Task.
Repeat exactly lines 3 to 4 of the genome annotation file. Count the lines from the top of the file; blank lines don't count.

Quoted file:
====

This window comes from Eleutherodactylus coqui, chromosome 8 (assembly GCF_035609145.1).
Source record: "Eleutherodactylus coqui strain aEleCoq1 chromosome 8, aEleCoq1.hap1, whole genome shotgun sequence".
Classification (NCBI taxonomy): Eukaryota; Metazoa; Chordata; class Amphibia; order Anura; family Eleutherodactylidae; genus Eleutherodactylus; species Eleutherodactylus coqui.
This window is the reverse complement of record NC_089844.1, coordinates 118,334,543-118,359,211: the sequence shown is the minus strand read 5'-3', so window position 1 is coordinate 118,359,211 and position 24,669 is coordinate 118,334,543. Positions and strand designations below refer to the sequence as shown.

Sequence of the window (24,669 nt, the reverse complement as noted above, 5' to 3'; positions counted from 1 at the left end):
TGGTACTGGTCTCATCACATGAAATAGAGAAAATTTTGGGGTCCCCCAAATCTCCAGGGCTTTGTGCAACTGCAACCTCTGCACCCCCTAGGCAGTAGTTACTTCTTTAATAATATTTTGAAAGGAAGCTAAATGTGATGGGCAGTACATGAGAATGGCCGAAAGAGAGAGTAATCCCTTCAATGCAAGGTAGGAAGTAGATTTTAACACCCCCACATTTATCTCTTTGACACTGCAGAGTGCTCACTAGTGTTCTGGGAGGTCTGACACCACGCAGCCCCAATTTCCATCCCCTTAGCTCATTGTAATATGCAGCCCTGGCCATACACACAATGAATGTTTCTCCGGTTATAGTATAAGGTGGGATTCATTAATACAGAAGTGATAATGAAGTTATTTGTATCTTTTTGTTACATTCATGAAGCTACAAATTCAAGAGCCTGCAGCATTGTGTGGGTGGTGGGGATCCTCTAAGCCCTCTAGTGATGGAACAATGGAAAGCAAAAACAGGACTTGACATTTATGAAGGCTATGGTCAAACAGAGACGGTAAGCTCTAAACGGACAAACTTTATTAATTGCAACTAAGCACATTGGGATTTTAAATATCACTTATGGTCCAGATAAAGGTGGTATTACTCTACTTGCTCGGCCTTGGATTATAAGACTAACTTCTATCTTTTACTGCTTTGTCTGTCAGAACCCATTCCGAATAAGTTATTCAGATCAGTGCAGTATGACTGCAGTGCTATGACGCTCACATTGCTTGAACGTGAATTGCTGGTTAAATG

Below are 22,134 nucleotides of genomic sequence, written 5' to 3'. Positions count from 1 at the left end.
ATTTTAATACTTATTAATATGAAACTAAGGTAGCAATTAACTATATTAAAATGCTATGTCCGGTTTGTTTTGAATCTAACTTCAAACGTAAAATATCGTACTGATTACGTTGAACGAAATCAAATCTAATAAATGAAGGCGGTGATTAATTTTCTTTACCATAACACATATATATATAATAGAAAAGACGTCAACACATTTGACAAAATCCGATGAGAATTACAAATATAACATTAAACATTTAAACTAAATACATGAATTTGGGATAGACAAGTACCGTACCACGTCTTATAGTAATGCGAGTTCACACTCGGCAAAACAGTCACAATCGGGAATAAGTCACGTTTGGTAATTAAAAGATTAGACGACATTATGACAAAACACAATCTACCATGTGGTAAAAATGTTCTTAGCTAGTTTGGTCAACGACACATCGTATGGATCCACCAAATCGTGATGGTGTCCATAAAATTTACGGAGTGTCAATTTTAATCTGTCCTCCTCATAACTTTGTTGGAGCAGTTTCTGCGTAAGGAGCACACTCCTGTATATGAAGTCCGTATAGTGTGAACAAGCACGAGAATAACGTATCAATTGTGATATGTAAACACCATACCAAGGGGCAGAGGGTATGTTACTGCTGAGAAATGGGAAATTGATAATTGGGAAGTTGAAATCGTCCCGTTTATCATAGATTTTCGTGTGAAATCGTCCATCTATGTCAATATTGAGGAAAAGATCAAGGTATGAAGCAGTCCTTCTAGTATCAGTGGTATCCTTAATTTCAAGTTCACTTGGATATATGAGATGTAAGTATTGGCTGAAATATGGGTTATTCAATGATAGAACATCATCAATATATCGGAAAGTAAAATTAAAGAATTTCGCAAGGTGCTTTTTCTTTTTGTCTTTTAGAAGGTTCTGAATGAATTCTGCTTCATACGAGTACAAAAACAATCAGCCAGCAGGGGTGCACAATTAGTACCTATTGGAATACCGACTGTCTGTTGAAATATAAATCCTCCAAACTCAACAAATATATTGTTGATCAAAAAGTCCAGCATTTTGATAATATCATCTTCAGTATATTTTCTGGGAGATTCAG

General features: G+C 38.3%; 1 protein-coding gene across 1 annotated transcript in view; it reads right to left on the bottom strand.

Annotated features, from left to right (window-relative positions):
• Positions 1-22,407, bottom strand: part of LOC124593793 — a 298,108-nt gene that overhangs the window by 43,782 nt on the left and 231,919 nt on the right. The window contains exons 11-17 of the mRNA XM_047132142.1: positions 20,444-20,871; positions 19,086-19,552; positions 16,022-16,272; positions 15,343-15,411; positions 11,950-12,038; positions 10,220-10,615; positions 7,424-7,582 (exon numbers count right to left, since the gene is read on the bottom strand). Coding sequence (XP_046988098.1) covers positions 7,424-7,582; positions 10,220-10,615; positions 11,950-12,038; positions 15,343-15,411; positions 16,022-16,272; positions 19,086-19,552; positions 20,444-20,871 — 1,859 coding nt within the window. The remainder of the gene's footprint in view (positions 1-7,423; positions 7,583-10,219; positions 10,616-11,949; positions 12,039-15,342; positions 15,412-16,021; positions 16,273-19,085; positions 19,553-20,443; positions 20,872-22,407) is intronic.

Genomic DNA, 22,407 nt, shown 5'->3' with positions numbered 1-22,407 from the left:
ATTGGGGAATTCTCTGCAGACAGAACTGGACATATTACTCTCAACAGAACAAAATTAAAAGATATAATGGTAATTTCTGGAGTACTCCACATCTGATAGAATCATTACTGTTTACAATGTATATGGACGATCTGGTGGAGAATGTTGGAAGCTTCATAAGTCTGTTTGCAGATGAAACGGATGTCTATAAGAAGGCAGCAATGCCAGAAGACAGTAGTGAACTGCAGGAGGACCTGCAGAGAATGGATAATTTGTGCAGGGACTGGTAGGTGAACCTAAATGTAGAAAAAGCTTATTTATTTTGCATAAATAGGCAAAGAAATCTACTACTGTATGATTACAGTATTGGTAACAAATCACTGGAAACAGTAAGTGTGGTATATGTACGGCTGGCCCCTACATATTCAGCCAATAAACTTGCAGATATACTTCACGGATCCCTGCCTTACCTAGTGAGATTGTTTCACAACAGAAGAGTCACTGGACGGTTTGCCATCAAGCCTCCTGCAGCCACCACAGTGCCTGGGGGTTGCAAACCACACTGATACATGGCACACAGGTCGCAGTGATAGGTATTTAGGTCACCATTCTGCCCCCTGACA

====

Classification (NCBI taxonomy): Eukaryota; Metazoa; Chordata; class Amphibia; order Anura; family Eleutherodactylidae; genus Eleutherodactylus; species Eleutherodactylus coqui.
This window is the reverse complement of record NC_089844.1, coordinates 118,334,543-118,359,211: the sequence shown is the minus strand read 5'-3', so window position 1 is coordinate 118,359,211 and position 24,669 is coordinate 118,334,543. Positions and strand designations below refer to the sequence as shown.